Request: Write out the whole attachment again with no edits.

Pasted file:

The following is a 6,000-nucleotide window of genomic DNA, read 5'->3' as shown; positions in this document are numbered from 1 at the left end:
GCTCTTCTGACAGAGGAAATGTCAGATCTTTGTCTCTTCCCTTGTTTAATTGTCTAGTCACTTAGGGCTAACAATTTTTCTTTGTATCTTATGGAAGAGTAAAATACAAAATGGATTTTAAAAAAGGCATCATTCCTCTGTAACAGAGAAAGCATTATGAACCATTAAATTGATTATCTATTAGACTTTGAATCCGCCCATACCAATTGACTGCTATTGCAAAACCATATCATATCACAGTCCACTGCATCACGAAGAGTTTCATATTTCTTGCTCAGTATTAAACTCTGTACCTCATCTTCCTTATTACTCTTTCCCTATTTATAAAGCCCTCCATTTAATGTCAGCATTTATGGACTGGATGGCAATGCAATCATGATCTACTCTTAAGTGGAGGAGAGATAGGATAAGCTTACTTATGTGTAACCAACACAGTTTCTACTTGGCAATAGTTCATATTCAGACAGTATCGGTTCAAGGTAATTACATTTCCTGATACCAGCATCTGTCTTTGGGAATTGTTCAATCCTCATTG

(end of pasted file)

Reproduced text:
The following is a 6,000-nucleotide window of genomic DNA, read 5'->3' as shown; positions in this document are numbered from 1 at the left end:
GCTCTTCTGACAGAGGAAATGTCAGATCTTTGTCTCTTCCCTTGTTTAATTGTCTAGTCACTTAGGGCTAACAATTTTTCTTTGTATCTTATGGAAGAGTAAAATACAAAATGGATTTTAAAAAAGGCATCATTCCTCTGTAACAGAGAAAGCATTATGAACCATTAAATTGATTATCTATTAGACTTTGAATCCGCCCATACCAATTGACTGCTATTGCAAAACCATATCATATCACAGTCCACTGCATCACGAAGAGTTTCATATTTCTTGCTCAGTATTAAACTCTGTACCTCATCTTCCTTATTACTCTTTCCCTATTTATAAAGCCCTCCATTTAATGTCAGCATTTATGGACTGGATGGCAATGCAATCATGATCTACTCTTAAGTGGAGGAGAGATAGGATAAGCTTACTTATGTGTAACCAACACAGTTTCTACTTGGCAATAGTTCATATTCAGACAGTATCGGTTCAAGGTAATTACATTTCCTGATACCAGCATCTGTCTTTGGGAATTGTTCAATCCTCATTG